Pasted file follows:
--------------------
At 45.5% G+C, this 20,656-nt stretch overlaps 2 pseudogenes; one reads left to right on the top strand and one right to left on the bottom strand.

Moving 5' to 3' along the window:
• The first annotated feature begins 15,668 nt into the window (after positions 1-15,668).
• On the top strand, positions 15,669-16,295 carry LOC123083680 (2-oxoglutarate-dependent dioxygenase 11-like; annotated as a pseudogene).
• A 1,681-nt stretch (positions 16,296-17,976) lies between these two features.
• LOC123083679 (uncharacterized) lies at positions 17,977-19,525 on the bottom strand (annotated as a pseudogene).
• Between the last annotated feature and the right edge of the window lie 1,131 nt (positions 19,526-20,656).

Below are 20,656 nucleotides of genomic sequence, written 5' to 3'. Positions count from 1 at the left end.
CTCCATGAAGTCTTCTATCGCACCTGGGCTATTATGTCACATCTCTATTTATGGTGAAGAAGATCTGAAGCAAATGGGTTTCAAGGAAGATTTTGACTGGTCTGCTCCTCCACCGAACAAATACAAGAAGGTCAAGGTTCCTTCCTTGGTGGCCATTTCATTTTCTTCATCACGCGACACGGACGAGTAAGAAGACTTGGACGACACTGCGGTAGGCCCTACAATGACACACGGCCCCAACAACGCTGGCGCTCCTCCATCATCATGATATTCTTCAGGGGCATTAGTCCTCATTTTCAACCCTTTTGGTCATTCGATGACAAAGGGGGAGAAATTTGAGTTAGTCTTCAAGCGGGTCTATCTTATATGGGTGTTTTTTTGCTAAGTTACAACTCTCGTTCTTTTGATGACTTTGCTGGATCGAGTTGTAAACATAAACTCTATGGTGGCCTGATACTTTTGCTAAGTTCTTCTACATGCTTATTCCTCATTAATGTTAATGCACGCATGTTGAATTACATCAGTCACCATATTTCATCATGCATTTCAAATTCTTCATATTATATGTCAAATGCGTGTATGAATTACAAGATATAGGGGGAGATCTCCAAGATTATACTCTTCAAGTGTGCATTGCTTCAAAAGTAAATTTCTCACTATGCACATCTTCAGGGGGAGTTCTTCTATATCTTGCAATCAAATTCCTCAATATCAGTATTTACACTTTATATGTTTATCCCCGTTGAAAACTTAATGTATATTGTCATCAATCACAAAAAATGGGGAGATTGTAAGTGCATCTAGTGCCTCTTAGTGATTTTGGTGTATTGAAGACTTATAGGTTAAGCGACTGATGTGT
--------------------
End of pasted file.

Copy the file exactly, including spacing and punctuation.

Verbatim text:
At 45.5% G+C, this 20,656-nt stretch overlaps 2 pseudogenes; one reads left to right on the top strand and one right to left on the bottom strand.

Moving 5' to 3' along the window:
• The first annotated feature begins 15,668 nt into the window (after positions 1-15,668).
• On the top strand, positions 15,669-16,295 carry LOC123083680 (2-oxoglutarate-dependent dioxygenase 11-like; annotated as a pseudogene).
• A 1,681-nt stretch (positions 16,296-17,976) lies between these two features.
• LOC123083679 (uncharacterized) lies at positions 17,977-19,525 on the bottom strand (annotated as a pseudogene).
• Between the last annotated feature and the right edge of the window lie 1,131 nt (positions 19,526-20,656).

Below are 20,656 nucleotides of genomic sequence, written 5' to 3'. Positions count from 1 at the left end.
CTCCATGAAGTCTTCTATCGCACCTGGGCTATTATGTCACATCTCTATTTATGGTGAAGAAGATCTGAAGCAAATGGGTTTCAAGGAAGATTTTGACTGGTCTGCTCCTCCACCGAACAAATACAAGAAGGTCAAGGTTCCTTCCTTGGTGGCCATTTCATTTTCTTCATCACGCGACACGGACGAGTAAGAAGACTTGGACGACACTGCGGTAGGCCCTACAATGACACACGGCCCCAACAACGCTGGCGCTCCTCCATCATCATGATATTCTTCAGGGGCATTAGTCCTCATTTTCAACCCTTTTGGTCATTCGATGACAAAGGGGGAGAAATTTGAGTTAGTCTTCAAGCGGGTCTATCTTATATGGGTGTTTTTTTGCTAAGTTACAACTCTCGTTCTTTTGATGACTTTGCTGGATCGAGTTGTAAACATAAACTCTATGGTGGCCTGATACTTTTGCTAAGTTCTTCTACATGCTTATTCCTCATTAATGTTAATGCACGCATGTTGAATTACATCAGTCACCATATTTCATCATGCATTTCAAATTCTTCATATTATATGTCAAATGCGTGTATGAATTACAAGATATAGGGGGAGATCTCCAAGATTATACTCTTCAAGTGTGCATTGCTTCAAAAGTAAATTTCTCACTATGCACATCTTCAGGGGGAGTTCTTCTATATCTTGCAATCAAATTCCTCAATATCAGTATTTACACTTTATATGTTTATCCCCGTTGAAAACTTAATGTATATTGTCATCAATCACAAAAAATGGGGAGATTGTAAGTGCATCTAGTGCCTCTTAGTGATTTTGGTGTATTGAAGACTTATAGGTTAAGCGACTGATGTGT